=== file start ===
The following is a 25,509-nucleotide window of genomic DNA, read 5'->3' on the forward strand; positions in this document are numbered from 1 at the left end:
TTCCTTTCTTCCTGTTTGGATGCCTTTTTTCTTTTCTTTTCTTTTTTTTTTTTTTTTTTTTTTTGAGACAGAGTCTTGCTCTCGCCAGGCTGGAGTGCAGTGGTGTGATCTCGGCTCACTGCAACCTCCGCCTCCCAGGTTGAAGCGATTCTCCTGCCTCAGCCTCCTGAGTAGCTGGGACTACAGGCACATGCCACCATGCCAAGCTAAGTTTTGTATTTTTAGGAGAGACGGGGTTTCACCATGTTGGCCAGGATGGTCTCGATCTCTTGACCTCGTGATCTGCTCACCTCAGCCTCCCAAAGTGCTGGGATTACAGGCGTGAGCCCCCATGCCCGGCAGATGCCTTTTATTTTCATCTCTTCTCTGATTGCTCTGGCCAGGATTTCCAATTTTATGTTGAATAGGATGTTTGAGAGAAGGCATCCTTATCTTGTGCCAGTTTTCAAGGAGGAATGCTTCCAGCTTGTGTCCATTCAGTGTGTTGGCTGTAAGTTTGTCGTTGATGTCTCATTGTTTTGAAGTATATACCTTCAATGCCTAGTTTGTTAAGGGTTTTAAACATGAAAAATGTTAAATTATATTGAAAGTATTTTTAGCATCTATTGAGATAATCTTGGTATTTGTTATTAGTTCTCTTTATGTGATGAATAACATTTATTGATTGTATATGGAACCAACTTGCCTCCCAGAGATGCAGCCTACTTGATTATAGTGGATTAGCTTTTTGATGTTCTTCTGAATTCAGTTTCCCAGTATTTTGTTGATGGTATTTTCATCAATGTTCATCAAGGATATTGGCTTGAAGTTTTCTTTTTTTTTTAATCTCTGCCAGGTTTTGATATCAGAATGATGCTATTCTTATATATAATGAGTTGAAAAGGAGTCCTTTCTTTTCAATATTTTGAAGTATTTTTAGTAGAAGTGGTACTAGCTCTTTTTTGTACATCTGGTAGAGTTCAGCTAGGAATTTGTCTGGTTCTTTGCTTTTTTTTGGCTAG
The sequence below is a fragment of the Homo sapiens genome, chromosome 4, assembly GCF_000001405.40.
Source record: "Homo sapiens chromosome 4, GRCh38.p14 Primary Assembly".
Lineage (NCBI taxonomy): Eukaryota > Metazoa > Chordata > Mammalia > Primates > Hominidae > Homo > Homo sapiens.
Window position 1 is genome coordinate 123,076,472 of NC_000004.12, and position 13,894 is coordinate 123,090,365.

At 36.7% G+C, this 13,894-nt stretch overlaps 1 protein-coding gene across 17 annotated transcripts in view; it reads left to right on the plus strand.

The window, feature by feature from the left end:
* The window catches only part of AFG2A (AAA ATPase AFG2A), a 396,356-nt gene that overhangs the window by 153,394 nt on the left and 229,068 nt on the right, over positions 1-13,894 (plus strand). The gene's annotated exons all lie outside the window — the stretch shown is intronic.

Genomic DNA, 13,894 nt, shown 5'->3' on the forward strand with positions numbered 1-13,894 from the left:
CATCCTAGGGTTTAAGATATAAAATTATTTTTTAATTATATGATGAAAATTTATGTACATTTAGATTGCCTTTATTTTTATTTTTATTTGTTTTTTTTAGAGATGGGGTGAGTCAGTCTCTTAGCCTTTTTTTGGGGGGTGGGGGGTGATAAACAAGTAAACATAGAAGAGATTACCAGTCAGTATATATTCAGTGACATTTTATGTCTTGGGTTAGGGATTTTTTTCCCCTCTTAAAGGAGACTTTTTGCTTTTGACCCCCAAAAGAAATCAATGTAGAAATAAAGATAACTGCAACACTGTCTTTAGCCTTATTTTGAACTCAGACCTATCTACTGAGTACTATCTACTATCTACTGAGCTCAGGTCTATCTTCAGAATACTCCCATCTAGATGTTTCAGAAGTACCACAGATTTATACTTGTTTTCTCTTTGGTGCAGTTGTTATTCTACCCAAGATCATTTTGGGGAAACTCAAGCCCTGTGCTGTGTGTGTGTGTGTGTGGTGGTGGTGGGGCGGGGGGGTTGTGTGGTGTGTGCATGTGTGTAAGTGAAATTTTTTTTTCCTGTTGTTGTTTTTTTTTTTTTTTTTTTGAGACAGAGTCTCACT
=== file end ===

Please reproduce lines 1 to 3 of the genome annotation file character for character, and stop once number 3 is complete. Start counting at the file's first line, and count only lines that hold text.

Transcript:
The following is a 25,509-nucleotide window of genomic DNA, read 5'->3' on the forward strand; positions in this document are numbered from 1 at the left end:
TTCCTTTCTTCCTGTTTGGATGCCTTTTTTCTTTTCTTTTCTTTTTTTTTTTTTTTTTTTTTTTGAGACAGAGTCTTGCTCTCGCCAGGCTGGAGTGCAGTGGTGTGATCTCGGCTCACTGCAACCTCCGCCTCCCAGGTTGAAGCGATTCTCCTGCCTCAGCCTCCTGAGTAGCTGGGACTACAGGCACATGCCACCATGCCAAGCTAAGTTTTGTATTTTTAGGAGAGACGGGGTTTCACCATGTTGGCCAGGATGGTCTCGATCTCTTGACCTCGTGATCTGCTCACCTCAGCCTCCCAAAGTGCTGGGATTACAGGCGTGAGCCCCCATGCCCGGCAGATGCCTTTTATTTTCATCTCTTCTCTGATTGCTCTGGCCAGGATTTCCAATTTTATGTTGAATAGGATGTTTGAGAGAAGGCATCCTTATCTTGTGCCAGTTTTCAAGGAGGAATGCTTCCAGCTTGTGTCCATTCAGTGTGTTGGCTGTAAGTTTGTCGTTGATGTCTCATTGTTTTGAAGTATATACCTTCAATGCCTAGTTTGTTAAGGGTTTTAAACATGAAAAATGTTAAATTATATTGAAAGTATTTTTAGCATCTATTGAGATAATCTTGGTATTTGTTATTAGTTCTCTTTATGTGATGAATAACATTTATTGATTGTATATGGAACCAACTTGCCTCCCAGAGATGCAGCCTACTTGATTATAGTGGATTAGCTTTTTGATGTTCTTCTGAATTCAGTTTCCCAGTATTTTGTTGATGGTATTTTCATCAATGTTCATCAAGGATATTGGCTTGAAGTTTTCTTTTTTTTTTAATCTCTGCCAGGTTTTGATATCAGAATGATGCTATTCTTATATATAATGAGTTGAAAAGGAGTCCTTTCTTTTCAATATTTTGAAGTATTTTTAGTAGAAGTGGTACTAGCTCTTTTTTGTACATCTGGTAGAGTTCAGCTAGGAATTTGTCTGGTTCTTTGCTTTTTTTTGGCTAG
The sequence below is a fragment of the Homo sapiens genome, chromosome 4, assembly GCF_000001405.40.